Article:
“We also rejoice in our sufferings, because we know that suffering produces perseverance; perseverance, character; and character, hope. And hope does not disappoint us, because God has poured out his love into our hearts by the Holy Spirit, whom he has given us.Romans 5:3-5
“How long must we hold on? How much more can we bear?” The common cries of those in crisis. Questions that demand answers, go unanswered. In times like these the uncertain resort to prayers to the God they have thought little about. “Please God!”, “If you can hear me God”, “Heal my mum”, “Don’t let my friend die”.
Realising our own mortality, the tenuousness, the thinness of life, touches our spirits and shakes our certainty and faith in life itself. The optimists continue to look forward to better times but the realists remind us that even something we cannot see, can take a life, can fill our hospitals and can bring normality to a stop.
My heart breaks, when I hear of people dying alone, as my Mum did, she, not from covid, but yet it troubles me still. The pressures faced by those working to save lives, in hospitals and the community go far beyond that which a reasonable person may expect another to work under, and yet we need them to keep working. They are at the ‘front line’, they are our saviours, persevering in the place between the living and the dead.
The hope of many is placed upon the promised vaccines. Protection, safety, normality comes through the point of the needle, but the queue is long and the wait uncertain. “When I get my vaccine, I will be alright!” But I am not sure that that is true. The Health Service serves the nation, not just the individual, this is a national and an international emergency. We will be ‘alright’, but this will be when everyone who needs a vaccine has received it and the chance of our passing it on to another who is not immune recedes.
And in the meanwhile, another winter’s day dawns, and we are faced with the day ahead. Do we hide ourselves away, keep our heads down, stay safe and hope that time will pass? Do we do our best to carry on ‘as normal’, as if anyone can remember what ‘normal’ is like? Do we try our best to work within, work around the rules? Reasoning that we will be ok, though reason says that the reverse may be more true. Do we ‘grin and bear it’, ‘making do’ as older generations did in the past, though our grins may look more like grimaces.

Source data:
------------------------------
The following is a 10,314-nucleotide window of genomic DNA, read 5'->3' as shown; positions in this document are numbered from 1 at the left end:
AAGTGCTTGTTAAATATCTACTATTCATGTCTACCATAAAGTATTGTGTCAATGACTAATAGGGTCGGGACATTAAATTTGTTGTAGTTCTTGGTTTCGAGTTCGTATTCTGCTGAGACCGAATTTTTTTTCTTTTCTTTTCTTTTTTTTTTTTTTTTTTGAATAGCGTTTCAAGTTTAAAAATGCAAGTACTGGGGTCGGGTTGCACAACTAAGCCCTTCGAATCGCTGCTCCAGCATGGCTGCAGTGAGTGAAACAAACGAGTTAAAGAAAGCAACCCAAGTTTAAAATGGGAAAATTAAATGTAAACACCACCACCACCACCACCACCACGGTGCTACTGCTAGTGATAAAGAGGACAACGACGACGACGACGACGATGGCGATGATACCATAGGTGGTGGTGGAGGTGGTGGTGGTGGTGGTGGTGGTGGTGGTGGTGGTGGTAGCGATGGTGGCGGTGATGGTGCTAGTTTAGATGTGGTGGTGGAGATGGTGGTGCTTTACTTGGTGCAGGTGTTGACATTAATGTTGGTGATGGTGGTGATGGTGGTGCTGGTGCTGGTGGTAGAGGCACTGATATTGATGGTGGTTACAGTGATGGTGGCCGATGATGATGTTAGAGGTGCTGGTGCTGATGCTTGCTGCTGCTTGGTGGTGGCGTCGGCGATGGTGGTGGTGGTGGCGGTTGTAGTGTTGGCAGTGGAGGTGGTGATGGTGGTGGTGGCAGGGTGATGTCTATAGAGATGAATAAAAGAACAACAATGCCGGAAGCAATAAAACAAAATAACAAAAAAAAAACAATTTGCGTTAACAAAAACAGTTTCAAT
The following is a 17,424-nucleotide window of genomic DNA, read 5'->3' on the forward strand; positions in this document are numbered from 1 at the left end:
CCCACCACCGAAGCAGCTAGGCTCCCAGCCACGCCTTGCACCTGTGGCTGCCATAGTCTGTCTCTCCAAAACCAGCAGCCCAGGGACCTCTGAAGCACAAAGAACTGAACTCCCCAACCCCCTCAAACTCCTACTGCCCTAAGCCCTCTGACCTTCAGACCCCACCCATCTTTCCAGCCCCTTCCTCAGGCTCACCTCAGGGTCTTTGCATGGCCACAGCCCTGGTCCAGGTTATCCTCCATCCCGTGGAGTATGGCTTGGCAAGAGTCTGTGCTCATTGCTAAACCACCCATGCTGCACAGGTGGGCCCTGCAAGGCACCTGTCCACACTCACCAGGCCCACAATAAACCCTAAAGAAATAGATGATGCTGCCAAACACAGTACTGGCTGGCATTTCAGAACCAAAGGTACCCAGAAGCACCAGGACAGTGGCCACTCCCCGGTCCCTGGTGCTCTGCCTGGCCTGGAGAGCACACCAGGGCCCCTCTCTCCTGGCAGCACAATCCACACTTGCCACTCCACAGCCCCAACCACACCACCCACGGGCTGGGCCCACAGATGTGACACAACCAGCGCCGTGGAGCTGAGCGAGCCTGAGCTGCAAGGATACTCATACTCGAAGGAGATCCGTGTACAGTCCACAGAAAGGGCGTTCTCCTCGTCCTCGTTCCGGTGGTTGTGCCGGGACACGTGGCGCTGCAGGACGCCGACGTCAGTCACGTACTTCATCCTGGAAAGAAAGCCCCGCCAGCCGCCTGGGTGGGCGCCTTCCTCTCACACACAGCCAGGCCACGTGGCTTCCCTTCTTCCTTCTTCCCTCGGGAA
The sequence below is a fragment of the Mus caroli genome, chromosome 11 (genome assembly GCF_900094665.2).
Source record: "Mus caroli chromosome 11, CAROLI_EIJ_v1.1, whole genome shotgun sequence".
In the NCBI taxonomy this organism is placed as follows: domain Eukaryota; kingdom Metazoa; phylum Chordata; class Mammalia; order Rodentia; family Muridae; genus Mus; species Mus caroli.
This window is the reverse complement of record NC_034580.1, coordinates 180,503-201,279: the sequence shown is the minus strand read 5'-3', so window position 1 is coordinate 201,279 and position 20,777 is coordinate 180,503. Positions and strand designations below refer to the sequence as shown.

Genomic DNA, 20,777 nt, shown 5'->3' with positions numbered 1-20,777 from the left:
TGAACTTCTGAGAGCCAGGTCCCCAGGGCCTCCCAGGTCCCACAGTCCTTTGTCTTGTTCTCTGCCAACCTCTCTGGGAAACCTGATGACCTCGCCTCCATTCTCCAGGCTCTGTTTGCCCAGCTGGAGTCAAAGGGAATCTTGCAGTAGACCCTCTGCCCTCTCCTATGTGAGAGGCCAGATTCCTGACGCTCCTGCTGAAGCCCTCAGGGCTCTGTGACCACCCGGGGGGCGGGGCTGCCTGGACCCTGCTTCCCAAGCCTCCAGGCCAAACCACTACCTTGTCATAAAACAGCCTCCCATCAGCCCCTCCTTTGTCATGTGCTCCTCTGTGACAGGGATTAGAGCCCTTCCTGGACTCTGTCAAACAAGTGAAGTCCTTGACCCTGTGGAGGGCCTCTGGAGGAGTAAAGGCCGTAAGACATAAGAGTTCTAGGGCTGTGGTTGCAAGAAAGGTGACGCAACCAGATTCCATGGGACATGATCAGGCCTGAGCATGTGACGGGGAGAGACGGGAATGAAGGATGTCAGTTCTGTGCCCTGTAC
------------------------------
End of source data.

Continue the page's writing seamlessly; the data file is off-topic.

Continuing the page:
In a time when many choices are taken away from us, we do still have the choice, to choose how we will face the day, even though that choice may involve no contact with another human. To make this choice well, however, some help, some guidance from someone else who has been there would be good. It might help us feel less alone.
At the start of each day, my habit is to reach for, and to read some words from my bible. It has been said that the bible was written by people going through hard times, for people in hard times, and I am certain that is true. In it there are letters written by prisoners, songs written by outcasts and visions of the future seen by refugees. They cry out with us, “How much longer, how much more must we bear?”.
The first followers of Jesus, spent long periods in prison, exile and under house arrest. They knew the pain of state sanctioned brutality and of isolation, kept from family and friends. But they talk of something better than just, ‘getting through’. They tell us of a hope, not just for the future, but a hope that can change today.
No less than 32 times in the New Testament alone do we read the words perseverance, endurance and patience, together speaking of a hope filled, cheerful, constancy seen as a mark of character. Peter, James, John, Luke and Paul together exhort us to persevere, knowing that the ability to do so is a gift, itself from God.
The Bible tells us that in Jesus, God has not left us here to suffer, death and despair in isolation. He tells us that this world, as we experience it now, is not as it was at its start, nor how it will be again in the future. It tells us that we are individually and collectively, loved and valued, beyond any value we can see in ourselves. It says that for those who give up our fight for independence and instead who realise that God has made provision for all our failures, there is a better ‘here and now’ and a better still, life beyond the death we once feared.
It is this hope, this certainty, active today, that allows us to persevere. To keep going, to keep striving for good things, to use our days well and to carry the pain that we are feeling because we are being constantly strengthened by the one who walks through life beside us. He is the one we know who has suffered far worse than what we face even now.
May I then encourage you today to persevere. To keep holding on, and to keep bearing up. It may not change our circumstances but we might find ourselves changed, as we hope for better things in the future and for some joy today.
Below is a song which I pray will inspire and lift you!
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